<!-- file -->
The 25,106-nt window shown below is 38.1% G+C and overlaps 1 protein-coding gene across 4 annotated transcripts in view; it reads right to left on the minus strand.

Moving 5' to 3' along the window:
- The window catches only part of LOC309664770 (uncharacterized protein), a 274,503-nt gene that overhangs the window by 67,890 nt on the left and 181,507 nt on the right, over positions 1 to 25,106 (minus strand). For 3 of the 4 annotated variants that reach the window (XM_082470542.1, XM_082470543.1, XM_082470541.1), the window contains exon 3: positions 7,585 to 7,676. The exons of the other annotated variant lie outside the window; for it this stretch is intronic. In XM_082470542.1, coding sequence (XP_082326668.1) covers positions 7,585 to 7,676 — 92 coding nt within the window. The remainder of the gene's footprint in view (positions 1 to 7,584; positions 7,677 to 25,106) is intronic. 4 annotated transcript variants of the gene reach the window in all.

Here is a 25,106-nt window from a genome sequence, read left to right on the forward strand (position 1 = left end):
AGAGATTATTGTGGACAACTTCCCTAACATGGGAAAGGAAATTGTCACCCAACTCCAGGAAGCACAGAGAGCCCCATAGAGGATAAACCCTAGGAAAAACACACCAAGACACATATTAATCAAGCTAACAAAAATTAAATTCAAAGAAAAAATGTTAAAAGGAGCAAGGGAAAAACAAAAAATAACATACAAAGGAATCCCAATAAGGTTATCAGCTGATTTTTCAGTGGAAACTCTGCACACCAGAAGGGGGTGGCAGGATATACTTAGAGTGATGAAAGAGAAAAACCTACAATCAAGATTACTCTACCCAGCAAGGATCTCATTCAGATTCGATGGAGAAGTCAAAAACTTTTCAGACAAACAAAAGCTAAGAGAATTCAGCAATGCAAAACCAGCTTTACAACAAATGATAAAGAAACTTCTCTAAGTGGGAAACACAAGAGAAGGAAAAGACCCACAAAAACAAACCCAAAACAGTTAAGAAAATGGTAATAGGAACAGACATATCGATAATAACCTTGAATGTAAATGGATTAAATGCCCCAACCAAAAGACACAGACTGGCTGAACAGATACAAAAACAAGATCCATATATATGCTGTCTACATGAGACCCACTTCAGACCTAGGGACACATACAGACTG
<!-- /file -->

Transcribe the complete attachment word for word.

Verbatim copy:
The 25,106-nt window shown below is 38.1% G+C and overlaps 1 protein-coding gene across 4 annotated transcripts in view; it reads right to left on the minus strand.

Moving 5' to 3' along the window:
- The window catches only part of LOC309664770 (uncharacterized protein), a 274,503-nt gene that overhangs the window by 67,890 nt on the left and 181,507 nt on the right, over positions 1 to 25,106 (minus strand). For 3 of the 4 annotated variants that reach the window (XM_082470542.1, XM_082470543.1, XM_082470541.1), the window contains exon 3: positions 7,585 to 7,676. The exons of the other annotated variant lie outside the window; for it this stretch is intronic. In XM_082470542.1, coding sequence (XP_082326668.1) covers positions 7,585 to 7,676 — 92 coding nt within the window. The remainder of the gene's footprint in view (positions 1 to 7,584; positions 7,677 to 25,106) is intronic. 4 annotated transcript variants of the gene reach the window in all.

Here is a 25,106-nt window from a genome sequence, read left to right on the forward strand (position 1 = left end):
AGAGATTATTGTGGACAACTTCCCTAACATGGGAAAGGAAATTGTCACCCAACTCCAGGAAGCACAGAGAGCCCCATAGAGGATAAACCCTAGGAAAAACACACCAAGACACATATTAATCAAGCTAACAAAAATTAAATTCAAAGAAAAAATGTTAAAAGGAGCAAGGGAAAAACAAAAAATAACATACAAAGGAATCCCAATAAGGTTATCAGCTGATTTTTCAGTGGAAACTCTGCACACCAGAAGGGGGTGGCAGGATATACTTAGAGTGATGAAAGAGAAAAACCTACAATCAAGATTACTCTACCCAGCAAGGATCTCATTCAGATTCGATGGAGAAGTCAAAAACTTTTCAGACAAACAAAAGCTAAGAGAATTCAGCAATGCAAAACCAGCTTTACAACAAATGATAAAGAAACTTCTCTAAGTGGGAAACACAAGAGAAGGAAAAGACCCACAAAAACAAACCCAAAACAGTTAAGAAAATGGTAATAGGAACAGACATATCGATAATAACCTTGAATGTAAATGGATTAAATGCCCCAACCAAAAGACACAGACTGGCTGAACAGATACAAAAACAAGATCCATATATATGCTGTCTACATGAGACCCACTTCAGACCTAGGGACACATACAGACTG